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How to Take Care of Your Child's Teeth at Home 


The most important things you can do for your children’s oral and dental well-being is to get them brushing (and flossing) as early as possible.

There are 3 primary things to consider when helping children develop good brushing habits: when to begin, how to do it and how often.

When to Begin

Parents and caregivers should begin brushing their infants’ teeth when their first tooth erupts! Use only water or a tiny amount of non-fluoridated toothpaste and a very soft toothbrush.

Even before eruption, the mouth can be cleaned with a soft wash cloth.

After the age of 2, a grain of rice sized amount of fluoride toothpaste can be introduced for night-time brushing. Parent-aided brushing should continue until the age of 8-9, or until your child has developed the manual dexterity to wash your crystal glasses!


Teaching kids great brushing technique is as important as getting them used to brushing:

  • Brush in small circles — this will get at any food that’s ended up under the gum line.
  • Hold the toothbrush at a 45 degree angle rather than flat against the teeth.
  • Go slowly and carefully, to make sure each tooth is cleaned.
  • Always brush away from, not into, the gums.
  • Brush each side of each tooth — not just the surface used for chewing.
  • Don’t forget to brush the tongue.
  • A fluoride rinse could be used after brushing and flossing to enhance fluoride protection.


Aim to have your kids brush 2-3 times a day, every day. It is ideal to disrupt cavity-causing plaque at least every 12 hours! 

Help get them into the habit of doing so at regular times, such as:

  • After meals
  • When they get home from school or daycare
  • Right before bed

And remember: as soon as their toothbrush starts to look worn or frayed, it’s time for a new one!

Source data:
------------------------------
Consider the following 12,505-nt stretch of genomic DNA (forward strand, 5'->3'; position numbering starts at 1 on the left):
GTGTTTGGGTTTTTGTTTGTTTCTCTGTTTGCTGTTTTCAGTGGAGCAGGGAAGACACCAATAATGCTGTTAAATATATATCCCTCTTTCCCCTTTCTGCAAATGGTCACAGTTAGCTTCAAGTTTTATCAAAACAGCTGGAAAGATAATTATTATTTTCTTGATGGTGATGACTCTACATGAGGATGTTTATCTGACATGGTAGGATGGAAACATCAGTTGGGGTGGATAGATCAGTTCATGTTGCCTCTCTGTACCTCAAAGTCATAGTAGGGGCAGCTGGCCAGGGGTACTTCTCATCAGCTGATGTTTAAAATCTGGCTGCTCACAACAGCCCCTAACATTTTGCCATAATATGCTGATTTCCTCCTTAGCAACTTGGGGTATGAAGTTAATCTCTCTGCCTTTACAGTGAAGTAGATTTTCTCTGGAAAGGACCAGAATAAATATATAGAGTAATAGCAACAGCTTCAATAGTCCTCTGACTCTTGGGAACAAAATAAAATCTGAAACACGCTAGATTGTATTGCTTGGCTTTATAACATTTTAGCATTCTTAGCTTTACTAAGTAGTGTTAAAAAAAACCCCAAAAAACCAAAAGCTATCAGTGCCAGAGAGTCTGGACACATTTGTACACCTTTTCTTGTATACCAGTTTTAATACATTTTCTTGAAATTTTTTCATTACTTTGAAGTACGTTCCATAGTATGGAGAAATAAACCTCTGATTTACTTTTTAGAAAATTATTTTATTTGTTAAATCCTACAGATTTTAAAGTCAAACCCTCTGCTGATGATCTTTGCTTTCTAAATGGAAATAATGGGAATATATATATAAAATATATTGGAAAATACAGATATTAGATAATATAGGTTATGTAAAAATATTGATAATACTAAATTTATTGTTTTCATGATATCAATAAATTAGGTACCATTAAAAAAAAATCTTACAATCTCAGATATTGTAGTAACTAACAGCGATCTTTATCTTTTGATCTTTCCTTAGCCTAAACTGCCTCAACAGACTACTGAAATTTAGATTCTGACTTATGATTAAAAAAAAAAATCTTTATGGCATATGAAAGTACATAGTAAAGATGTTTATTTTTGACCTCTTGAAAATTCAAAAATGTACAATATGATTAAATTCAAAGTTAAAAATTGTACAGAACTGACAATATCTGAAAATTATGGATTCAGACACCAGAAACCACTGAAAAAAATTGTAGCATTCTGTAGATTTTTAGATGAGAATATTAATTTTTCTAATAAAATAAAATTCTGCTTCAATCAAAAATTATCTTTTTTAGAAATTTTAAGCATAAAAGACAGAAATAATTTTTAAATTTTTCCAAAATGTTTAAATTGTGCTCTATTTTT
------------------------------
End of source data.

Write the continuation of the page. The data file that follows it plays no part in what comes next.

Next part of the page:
Brushing & Flossing | Kids R Us

Brushing & Flossing | Kids R Us


Flossing should become part of your children’s daily dental routine as soon as possible. Your little one’s gums may bleed a little as they begin flossing and their gums adjust to this new experience; this is normal. But if it continues after you or they have gently flossed their teeth several times, consult your pediatric dentist.

You can start with floss sticks for toddlers, but multiple floss sticks have to be used for an entire mouth in order to prevent cross contamination! It is ideal to progress to string once children are 3 years of age.

When to Begin

Help your kids get used to flossing every day once they have 2 or more teeth touching each other.


  • Wrap the ends of a short piece of floss tightly around the middle or index fingers.
  • Ideally flossing should be done at night, so that all the food trapped during the day is removed prior to sleeping.
  • Run the floss between each tooth at the gum line to remove food or plaque; some teeth may require multiple attempts if they’re very close together.
  • Move along the length of the floss so that it’s clean for every tooth.
  • Don’t forget to floss behind the back teeth too, even though they’re only touching other teeth on one side.


At least once a day, especially after eating foods that tend to get trapped in teeth or are sugary.

Xylitol For Reducing Cavities

The American Academy of Pediatric Dentistry (AAPD) recognizes the benefits of xylitol on the oral health of infants, children, adolescents, and persons with special health care needs.

The use of Xylitol gum by mothers (2-3 times per day) starting 3 months after delivery and until the child was 2 years old, has proven to reduce cavities up to 70% by the time the child was 5 years old.

Studies using xylitol as either a sugar substitute or a small dietary addition have demonstrated a dramatic reduction in new tooth decay, along with some reversal of existing dental caries. Xylitol effects are long-lasting and possibly permanent. Low decay rates persist even years after the trials have been completed.

Xylitol is widely distributed throughout nature in small amounts. Some of the best sources are fruits, berries, mushrooms, lettuce, hardwoods, and corn cobs. One cup of raspberries contains less than one gram of xylitol.

To find gum or other products containing xylitol, try visiting your local health food store for products containing 100% xylitol.

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